As public awareness of fracking has grown, so have concerns about the process, especially the large volume of water used, the resulting waste-water, air pollution and the consequences of injecting chemicals deep underground. Opponents point to the possible contamination of aquifers by chemicals associated with fracking or by the escape of methane gas. According to geologists, it is unlikely that the gas will rise far enough to reach the shallow aquifers that supply drinking water, although some researchers disagree. It appears that, at production sites, fracking causes lower leakages of methane than had been feared. In a number of cases, landowners and farmers have claimed that leaks from holding ponds, spills and underground ruptures have polluted their water.
Microearthquakes (less than magnitude 3 on the Richter Scale) are an integral part of fracking. They carry a very low risk of destructive effects – virtually all observed microseismic events associated with fracking are of a magnitude -0.5, well below levels that are noticeable to the public. Small earthquakes in south Texas have been linked to increased extraction of oil and brackish water in the shale boom, but not directly to the fracking process. Low-level seismic events between 2009 and 2011 in remote areas of the Horn River Basin, British Columbia, were caused by fluid injection during hydraulic fracturing in proximity to pre-existing faults, but only one of these events could be ‘felt’ at the earth’s surface and no damage or injury was caused.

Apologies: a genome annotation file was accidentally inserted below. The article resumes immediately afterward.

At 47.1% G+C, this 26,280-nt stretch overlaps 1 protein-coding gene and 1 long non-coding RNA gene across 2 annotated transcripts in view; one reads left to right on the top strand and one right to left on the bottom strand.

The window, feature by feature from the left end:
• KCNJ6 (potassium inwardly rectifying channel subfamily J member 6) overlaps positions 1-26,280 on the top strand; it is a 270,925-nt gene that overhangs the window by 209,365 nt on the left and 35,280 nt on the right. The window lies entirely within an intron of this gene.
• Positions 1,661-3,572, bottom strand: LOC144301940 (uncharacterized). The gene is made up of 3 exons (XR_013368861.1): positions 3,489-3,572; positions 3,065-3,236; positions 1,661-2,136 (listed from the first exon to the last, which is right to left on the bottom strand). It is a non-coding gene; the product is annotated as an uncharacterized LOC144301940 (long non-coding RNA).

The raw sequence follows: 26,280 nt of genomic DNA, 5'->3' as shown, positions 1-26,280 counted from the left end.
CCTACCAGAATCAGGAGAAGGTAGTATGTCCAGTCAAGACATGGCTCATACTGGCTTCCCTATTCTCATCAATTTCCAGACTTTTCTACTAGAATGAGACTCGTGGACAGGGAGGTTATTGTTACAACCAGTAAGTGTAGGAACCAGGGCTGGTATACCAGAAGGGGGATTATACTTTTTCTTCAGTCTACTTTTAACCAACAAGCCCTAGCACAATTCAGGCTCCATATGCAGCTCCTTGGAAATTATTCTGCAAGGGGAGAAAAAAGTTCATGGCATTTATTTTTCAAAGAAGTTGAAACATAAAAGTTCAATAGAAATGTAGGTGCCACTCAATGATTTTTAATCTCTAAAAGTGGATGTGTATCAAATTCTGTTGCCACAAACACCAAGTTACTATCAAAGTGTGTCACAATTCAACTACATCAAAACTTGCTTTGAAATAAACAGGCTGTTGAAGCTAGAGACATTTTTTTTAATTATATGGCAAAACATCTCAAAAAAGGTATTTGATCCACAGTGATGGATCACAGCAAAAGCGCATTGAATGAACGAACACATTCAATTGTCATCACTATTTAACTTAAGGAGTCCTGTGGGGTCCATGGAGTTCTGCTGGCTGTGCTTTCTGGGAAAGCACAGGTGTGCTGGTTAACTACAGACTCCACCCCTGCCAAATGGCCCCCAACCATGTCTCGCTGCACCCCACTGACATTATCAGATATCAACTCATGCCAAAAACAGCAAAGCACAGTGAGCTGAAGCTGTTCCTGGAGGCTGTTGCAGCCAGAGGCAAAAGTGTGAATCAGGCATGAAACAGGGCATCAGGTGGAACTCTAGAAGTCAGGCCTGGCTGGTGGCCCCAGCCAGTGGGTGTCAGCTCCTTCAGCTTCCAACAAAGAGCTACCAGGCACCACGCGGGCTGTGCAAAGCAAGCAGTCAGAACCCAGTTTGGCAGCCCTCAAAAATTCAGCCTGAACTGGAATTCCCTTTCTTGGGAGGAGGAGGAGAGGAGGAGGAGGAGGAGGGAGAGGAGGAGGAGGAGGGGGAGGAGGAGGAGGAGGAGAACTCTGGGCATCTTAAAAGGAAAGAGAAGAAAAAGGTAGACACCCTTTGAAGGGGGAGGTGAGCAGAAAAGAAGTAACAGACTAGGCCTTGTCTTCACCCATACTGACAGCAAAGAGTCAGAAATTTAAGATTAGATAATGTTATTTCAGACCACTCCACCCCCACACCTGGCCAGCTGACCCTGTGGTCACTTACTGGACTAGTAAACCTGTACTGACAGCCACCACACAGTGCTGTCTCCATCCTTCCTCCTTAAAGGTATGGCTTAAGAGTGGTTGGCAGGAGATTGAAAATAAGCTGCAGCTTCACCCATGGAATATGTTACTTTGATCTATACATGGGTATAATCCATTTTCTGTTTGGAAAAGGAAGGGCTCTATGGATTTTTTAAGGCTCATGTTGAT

Most earth tremors attributed to fracking are associated with the injection of waste-water into wells deep underground. This can change the fluid balances in rocks and the stresses in the Earth’s crust near a fault. Generally, these so-called ‘disposal wells’ carry a small risk of induced seismicity and, in relation to their large number, there have been few recorded seismic events. However, a 5.7-magnitude earthquake in Oklahoma in 2011 has been linked to the disposal of waste-water from oil production. It appears that some areas in the mid-western United States are prone to a process called ‘dynamic triggering’ whereby distant earthquakes might trigger minor earthquakes along faults which have been ‘critically loaded’ by disposal wells. If strategies are devised to minimise the impact of these wells on underground fluid balances, then the risk of induced seismicity will be reduced.